telecoms package

Revision of the "telecoms package" directives

Joint Civil-Society Statement Addresses Net Neutrality in Europe

Paris, 2 may 2016 — In a joint letter, 73 organisations from 31 countries call on the European Telecom Regulators to uphold net neutrality in their current negotiations about the future of the Internet in Europe.

Viviane Reding - Openness, inter-operability and neutrality

« Indeed, the architectural principles that underlie the Internet we have today, namely the principles of openness, inter-operability and neutrality do not only create an environment that enables innovation in services and applications, more importantly they allow for an environment where users can express themselves freely without discrimination by their service provider. Therefore, those basic design principles need to be preserved. »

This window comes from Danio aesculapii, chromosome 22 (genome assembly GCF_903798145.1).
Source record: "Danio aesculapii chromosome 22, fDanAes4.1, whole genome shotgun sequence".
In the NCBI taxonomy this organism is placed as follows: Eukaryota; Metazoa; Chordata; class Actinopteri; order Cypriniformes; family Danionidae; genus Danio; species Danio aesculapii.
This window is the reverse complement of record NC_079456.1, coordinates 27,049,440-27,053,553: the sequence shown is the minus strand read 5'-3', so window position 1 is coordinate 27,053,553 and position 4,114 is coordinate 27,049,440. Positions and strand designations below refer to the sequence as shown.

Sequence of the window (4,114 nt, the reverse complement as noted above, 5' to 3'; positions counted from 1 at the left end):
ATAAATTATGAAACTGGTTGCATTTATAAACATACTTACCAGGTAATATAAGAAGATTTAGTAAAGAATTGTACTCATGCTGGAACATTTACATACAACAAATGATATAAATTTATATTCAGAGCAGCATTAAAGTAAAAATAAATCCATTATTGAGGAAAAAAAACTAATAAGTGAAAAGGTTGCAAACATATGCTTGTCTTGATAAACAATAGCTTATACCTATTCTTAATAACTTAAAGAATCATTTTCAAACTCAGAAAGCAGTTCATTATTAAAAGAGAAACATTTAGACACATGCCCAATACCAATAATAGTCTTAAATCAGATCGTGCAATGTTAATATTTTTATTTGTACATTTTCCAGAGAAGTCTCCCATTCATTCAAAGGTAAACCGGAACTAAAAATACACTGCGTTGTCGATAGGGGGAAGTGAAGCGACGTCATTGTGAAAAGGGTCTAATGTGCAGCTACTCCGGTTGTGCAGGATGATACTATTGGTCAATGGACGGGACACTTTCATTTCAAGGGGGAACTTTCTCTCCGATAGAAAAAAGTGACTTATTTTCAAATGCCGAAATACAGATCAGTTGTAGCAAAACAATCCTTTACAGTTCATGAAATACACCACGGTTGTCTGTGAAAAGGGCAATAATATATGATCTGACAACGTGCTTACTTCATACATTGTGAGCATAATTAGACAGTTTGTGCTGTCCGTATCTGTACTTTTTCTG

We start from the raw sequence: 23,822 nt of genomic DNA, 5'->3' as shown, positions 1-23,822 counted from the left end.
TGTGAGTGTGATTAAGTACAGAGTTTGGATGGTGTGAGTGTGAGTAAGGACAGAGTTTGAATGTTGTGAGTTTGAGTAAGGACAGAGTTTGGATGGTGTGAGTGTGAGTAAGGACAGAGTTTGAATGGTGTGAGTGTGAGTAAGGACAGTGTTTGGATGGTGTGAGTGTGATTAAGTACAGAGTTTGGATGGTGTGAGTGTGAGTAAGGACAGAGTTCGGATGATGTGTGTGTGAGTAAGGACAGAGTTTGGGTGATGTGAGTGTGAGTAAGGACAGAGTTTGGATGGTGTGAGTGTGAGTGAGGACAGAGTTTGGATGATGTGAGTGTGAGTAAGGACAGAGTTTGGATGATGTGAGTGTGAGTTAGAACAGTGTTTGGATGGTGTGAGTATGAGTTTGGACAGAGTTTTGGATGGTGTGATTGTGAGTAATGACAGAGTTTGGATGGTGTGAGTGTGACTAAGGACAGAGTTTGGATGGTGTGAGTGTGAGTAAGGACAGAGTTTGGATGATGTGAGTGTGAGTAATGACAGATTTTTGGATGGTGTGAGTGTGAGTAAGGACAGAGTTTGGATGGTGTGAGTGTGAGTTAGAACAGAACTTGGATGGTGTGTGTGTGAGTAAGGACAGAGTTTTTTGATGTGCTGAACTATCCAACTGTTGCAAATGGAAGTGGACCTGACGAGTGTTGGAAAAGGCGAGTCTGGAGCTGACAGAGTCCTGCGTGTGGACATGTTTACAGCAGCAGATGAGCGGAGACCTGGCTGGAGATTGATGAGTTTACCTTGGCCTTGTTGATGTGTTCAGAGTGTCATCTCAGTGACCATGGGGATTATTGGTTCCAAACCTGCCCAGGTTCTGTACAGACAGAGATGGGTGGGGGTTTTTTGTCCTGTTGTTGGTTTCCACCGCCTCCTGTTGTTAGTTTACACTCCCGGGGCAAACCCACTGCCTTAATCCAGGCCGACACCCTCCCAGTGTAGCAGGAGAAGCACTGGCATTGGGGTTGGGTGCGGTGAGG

Viviane Reding, European Commissioner for Information Society and the Media - February 3rd 2009

The Commission can accept this amendment (138)

« As already stated on 6 October, the Commission can accept this amendment (138), which was voted by a nine-tenths majority in the European Parliament plenary (MEMO/08/681). The Commission considers this amendment to be an important restatement of key legal principles of the Community legal order, especially of citizens' fundamental rights.

Sarkozy and the Wild Web

« It was extremely helpful in raising awareness to have President Sarkozy say the Internet is not the Wild West and that ISPs must take steps in connection with piracy. That has been the catalyst for other governments to look at this more closely. »

Jo Oliver, in charge of the IFPI's litigation activities - NYtimes.com, april 13th, 2008

Flog ‘em and hang ‘em’ brigade

« Well, according to an expert in the specialised area that is European politics, this amendment could be significant and might spike the guns of the pro-copyright “flog ‘em and hang ‘em’ brigade (now led by French President, Nicolas Sarkozy) »

telecomtv.com - april 2008

Banning people from printing books